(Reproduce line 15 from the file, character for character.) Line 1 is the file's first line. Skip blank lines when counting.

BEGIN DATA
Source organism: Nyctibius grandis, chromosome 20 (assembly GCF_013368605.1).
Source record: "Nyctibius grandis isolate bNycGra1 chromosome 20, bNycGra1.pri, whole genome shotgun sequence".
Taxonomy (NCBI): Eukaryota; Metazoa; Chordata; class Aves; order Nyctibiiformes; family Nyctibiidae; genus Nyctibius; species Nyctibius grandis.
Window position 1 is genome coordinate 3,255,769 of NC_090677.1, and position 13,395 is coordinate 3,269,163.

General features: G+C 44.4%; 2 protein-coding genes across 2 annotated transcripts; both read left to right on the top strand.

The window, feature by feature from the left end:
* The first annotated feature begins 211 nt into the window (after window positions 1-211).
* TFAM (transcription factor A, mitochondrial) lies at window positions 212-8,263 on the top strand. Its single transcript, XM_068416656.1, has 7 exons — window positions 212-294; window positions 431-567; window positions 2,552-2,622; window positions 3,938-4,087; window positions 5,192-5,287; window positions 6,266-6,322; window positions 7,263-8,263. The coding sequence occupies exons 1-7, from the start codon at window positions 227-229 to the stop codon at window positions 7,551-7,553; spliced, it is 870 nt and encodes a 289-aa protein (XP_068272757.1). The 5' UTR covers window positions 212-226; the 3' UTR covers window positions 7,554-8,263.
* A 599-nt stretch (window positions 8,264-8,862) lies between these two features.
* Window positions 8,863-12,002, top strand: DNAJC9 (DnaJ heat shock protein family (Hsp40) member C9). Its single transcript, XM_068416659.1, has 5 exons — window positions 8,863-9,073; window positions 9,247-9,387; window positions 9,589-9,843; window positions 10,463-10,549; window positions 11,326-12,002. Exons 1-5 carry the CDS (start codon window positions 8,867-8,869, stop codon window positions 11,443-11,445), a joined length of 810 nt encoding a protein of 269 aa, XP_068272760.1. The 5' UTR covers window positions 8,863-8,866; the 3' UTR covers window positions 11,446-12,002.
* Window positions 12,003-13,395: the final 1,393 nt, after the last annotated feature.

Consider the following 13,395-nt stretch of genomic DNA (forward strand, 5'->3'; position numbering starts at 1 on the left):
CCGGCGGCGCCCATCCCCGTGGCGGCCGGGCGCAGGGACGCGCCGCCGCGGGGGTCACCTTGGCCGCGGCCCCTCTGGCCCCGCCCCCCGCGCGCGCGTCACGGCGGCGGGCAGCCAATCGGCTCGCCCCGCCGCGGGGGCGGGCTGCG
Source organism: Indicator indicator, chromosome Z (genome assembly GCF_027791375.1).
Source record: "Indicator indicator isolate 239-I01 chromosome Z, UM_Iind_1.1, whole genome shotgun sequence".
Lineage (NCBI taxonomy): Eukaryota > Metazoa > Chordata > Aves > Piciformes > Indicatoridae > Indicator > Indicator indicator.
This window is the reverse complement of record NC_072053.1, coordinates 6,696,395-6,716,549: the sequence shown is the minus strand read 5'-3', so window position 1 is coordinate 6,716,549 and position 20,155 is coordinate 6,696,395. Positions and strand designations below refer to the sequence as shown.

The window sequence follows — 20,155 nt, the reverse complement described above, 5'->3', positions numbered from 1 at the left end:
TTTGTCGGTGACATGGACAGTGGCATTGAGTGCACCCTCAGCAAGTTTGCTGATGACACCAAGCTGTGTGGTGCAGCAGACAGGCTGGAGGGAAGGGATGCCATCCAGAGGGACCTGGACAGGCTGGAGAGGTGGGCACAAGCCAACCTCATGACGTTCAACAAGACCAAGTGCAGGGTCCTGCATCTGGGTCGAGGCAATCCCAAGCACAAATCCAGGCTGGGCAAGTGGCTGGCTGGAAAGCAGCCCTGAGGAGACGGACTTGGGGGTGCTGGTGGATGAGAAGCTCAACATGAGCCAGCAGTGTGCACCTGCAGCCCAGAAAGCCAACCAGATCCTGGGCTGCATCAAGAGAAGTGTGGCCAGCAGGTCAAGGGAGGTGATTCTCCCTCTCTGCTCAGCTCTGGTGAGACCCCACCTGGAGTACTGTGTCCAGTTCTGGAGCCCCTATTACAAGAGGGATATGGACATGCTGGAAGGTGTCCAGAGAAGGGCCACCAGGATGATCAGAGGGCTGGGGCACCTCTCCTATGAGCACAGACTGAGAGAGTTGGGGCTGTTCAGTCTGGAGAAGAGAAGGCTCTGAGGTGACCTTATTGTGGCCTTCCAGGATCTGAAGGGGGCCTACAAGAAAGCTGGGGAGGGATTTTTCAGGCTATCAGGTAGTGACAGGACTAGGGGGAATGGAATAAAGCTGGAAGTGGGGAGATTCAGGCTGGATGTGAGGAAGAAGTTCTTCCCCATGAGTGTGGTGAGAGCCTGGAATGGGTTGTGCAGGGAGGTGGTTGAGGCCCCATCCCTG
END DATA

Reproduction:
Source record: "Indicator indicator isolate 239-I01 chromosome Z, UM_Iind_1.1, whole genome shotgun sequence".